Katie says the short seat belts are fundamentally a “safety issue” and feels the airline might be seen as “grossphobic” by some travellers.
The campaigner is now calling on the public to listen to the concerns of tall people – rather than telling them to ‘lose weight’ or accusing them of demanding ‘bigger seats’.
“There must have been other people on the flight in a worse situation than me. If it fits me, even if it’s a little tight, I’ll let someone else use the belt.
“I think anyone who’s experienced fatphobia might see it that way – I’ve been through a lot of that, unfortunately. I don’t think it’s fatphobia, but I think a lot of people might see it that way. I think it’s more because they take shortcuts than because they’re fatphobic.
“A size 16 is the size of an average British woman. By this logic, the average person needs an extension cord.
Katie says her confusion was only heightened on her flight home the following week when she was given a snug seatbelt – leading her to claim that flying with Ryanair was like a “potluck meal”.
Ryanair has been contacted for comment.
The beautician says she has yet to contact Ryanair about the matter as she believes her complaint would fall on deaf ears, but instead used her social media to shame them.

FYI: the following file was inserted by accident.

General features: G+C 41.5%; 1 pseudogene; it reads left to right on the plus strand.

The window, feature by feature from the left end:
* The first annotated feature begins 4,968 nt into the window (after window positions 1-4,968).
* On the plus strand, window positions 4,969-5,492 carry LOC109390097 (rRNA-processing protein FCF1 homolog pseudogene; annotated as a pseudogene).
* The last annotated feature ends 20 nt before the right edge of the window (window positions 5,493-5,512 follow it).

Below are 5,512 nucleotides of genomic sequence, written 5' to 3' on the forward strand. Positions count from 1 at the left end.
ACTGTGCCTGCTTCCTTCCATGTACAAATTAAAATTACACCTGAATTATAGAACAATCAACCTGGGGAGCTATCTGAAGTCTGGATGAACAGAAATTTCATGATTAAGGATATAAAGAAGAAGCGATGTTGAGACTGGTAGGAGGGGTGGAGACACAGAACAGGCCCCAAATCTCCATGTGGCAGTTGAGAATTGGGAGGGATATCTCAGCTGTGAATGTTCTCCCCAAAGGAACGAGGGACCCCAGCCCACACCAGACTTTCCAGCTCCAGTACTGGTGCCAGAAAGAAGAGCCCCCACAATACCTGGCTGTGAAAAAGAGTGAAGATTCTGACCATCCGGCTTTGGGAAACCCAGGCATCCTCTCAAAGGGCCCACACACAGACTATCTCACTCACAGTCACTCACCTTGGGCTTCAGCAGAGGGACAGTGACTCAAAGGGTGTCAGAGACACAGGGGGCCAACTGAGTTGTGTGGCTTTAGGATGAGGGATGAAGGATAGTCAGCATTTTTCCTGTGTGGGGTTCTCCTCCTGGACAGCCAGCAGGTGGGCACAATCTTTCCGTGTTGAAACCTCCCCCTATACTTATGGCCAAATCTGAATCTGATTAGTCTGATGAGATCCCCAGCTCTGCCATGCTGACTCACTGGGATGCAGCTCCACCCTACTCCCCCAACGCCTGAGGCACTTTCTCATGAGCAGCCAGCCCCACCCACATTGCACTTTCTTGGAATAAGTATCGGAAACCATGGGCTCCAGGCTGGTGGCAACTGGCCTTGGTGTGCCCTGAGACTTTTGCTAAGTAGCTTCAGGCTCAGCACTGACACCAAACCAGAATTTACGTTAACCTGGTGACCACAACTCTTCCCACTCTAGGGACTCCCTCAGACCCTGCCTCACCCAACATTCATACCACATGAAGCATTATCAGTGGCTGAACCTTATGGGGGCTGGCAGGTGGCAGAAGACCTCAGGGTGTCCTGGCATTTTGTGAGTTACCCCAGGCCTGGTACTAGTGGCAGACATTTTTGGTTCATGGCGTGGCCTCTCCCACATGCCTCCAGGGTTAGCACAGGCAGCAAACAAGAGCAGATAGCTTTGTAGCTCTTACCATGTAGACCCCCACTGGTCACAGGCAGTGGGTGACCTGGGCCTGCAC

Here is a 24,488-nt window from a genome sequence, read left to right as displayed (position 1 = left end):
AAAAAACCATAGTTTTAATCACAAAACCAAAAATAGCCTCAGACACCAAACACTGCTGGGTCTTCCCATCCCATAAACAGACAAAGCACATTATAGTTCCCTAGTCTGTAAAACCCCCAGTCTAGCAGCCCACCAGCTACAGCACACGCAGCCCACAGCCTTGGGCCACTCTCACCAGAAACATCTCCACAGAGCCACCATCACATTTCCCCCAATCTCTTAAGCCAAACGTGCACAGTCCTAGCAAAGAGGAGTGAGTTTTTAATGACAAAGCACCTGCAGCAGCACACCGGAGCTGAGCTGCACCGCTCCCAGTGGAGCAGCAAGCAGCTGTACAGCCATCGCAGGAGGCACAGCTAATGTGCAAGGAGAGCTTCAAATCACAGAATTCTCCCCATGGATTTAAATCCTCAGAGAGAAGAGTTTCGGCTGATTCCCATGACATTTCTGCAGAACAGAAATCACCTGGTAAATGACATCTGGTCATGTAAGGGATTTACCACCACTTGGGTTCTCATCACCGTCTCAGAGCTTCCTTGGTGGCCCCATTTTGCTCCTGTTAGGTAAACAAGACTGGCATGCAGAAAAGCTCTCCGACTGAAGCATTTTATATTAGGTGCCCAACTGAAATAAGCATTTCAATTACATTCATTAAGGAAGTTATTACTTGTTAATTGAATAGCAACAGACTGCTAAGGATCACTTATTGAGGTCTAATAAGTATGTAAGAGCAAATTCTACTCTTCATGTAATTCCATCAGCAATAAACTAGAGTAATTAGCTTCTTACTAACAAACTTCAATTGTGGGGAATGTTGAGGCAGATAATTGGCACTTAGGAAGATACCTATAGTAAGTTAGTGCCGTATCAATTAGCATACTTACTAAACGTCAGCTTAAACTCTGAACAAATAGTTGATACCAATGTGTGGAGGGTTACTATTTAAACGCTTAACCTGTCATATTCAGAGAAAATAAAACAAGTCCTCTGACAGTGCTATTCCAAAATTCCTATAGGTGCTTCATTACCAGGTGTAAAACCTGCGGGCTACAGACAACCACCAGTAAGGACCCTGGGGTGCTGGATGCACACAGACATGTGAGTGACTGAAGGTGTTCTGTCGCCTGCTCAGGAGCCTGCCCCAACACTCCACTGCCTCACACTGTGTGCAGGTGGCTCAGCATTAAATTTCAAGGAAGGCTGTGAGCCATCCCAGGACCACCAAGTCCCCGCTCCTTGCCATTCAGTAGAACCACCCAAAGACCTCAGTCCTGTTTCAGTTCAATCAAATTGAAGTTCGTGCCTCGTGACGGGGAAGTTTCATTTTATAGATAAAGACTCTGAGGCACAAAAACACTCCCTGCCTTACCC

Katie said: ‘I flew out on Friday and was lassoed by the seat belt. I came back on Monday and the seat belt was looser. So unless I’m doing magic tricks over the weekend, it’s a bit of a problem.
“I was more annoyed than anything, because it’s like a shared meal on an airplane”.
Pot luck: The beautician also says her flight home from Cork was fitted with a larger seatbelt, suggesting an inconsistency in sizing.
“I haven’t complained before because I feel like it would fall on deaf ears. It’s one of those “shut up or shut up” situations.
“Maybe it’s because it’s a budget airline that you (should) expect these things, but we don’t get (even) cheap flights anymore.”
“I posted the message on Facebook, it would help someone else feel less alone. It could be very damaging for people to feel like it’s just them.
“A lot of people have contacted me and said they bought their own belt extender because they were afraid of embarrassment.
“It has nothing to do with your size – it has to do with the size of the belt and its safety aspect.”
Katie’s post racked up over 400 likes, shares and comments on Facebook, with several viewers sharing their own experiences in the comments section.
Katie said of the response to her post: ‘Lots of people have contacted me and said they bought their own belt extender because they were afraid of embarrassment.’
One said: “Last year on a trip to Dublin the seat belt fitted well during the flight and I felt really good!
“On the way back, no chance. I hated myself so much and it took everything I had not to cry.
Another added: “I just flew to Croatia and had to ask for a belt extender. I don’t care what people think, but you can see the disgusted looks.